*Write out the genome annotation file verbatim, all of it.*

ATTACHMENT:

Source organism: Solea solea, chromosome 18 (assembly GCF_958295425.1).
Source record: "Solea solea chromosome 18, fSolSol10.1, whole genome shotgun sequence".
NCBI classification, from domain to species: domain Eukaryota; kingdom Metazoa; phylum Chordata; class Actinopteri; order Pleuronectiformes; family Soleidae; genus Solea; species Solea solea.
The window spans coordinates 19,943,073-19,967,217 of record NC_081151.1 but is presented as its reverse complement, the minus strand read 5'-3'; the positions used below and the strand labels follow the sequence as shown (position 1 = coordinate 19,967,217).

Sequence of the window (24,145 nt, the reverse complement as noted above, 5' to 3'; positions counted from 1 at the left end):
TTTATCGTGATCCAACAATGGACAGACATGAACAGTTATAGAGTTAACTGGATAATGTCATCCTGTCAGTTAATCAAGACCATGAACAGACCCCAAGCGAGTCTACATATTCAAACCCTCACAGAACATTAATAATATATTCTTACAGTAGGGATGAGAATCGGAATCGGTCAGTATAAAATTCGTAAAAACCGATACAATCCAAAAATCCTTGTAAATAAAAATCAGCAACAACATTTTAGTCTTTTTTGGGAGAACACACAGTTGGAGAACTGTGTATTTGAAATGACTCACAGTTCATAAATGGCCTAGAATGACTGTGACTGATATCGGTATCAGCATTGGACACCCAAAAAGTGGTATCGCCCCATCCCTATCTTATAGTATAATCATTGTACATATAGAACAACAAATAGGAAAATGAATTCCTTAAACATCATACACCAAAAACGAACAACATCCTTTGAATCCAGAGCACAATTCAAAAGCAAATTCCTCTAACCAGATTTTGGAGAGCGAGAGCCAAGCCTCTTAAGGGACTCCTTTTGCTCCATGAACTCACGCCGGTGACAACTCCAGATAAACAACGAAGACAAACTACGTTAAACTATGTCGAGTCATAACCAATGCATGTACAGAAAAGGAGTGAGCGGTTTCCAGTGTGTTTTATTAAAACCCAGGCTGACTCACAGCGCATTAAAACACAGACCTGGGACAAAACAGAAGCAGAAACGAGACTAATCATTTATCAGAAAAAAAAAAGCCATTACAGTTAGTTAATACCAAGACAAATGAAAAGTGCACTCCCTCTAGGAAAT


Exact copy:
Source organism: Solea solea, chromosome 18 (assembly GCF_958295425.1).
Source record: "Solea solea chromosome 18, fSolSol10.1, whole genome shotgun sequence".
NCBI classification, from domain to species: domain Eukaryota; kingdom Metazoa; phylum Chordata; class Actinopteri; order Pleuronectiformes; family Soleidae; genus Solea; species Solea solea.
The window spans coordinates 19,943,073-19,967,217 of record NC_081151.1 but is presented as its reverse complement, the minus strand read 5'-3'; the positions used below and the strand labels follow the sequence as shown (position 1 = coordinate 19,967,217).

Sequence of the window (24,145 nt, the reverse complement as noted above, 5' to 3'; positions counted from 1 at the left end):
TTTATCGTGATCCAACAATGGACAGACATGAACAGTTATAGAGTTAACTGGATAATGTCATCCTGTCAGTTAATCAAGACCATGAACAGACCCCAAGCGAGTCTACATATTCAAACCCTCACAGAACATTAATAATATATTCTTACAGTAGGGATGAGAATCGGAATCGGTCAGTATAAAATTCGTAAAAACCGATACAATCCAAAAATCCTTGTAAATAAAAATCAGCAACAACATTTTAGTCTTTTTTGGGAGAACACACAGTTGGAGAACTGTGTATTTGAAATGACTCACAGTTCATAAATGGCCTAGAATGACTGTGACTGATATCGGTATCAGCATTGGACACCCAAAAAGTGGTATCGCCCCATCCCTATCTTATAGTATAATCATTGTACATATAGAACAACAAATAGGAAAATGAATTCCTTAAACATCATACACCAAAAACGAACAACATCCTTTGAATCCAGAGCACAATTCAAAAGCAAATTCCTCTAACCAGATTTTGGAGAGCGAGAGCCAAGCCTCTTAAGGGACTCCTTTTGCTCCATGAACTCACGCCGGTGACAACTCCAGATAAACAACGAAGACAAACTACGTTAAACTATGTCGAGTCATAACCAATGCATGTACAGAAAAGGAGTGAGCGGTTTCCAGTGTGTTTTATTAAAACCCAGGCTGACTCACAGCGCATTAAAACACAGACCTGGGACAAAACAGAAGCAGAAACGAGACTAATCATTTATCAGAAAAAAAAAAGCCATTACAGTTAGTTAATACCAAGACAAATGAAAAGTGCACTCCCTCTAGGAAAT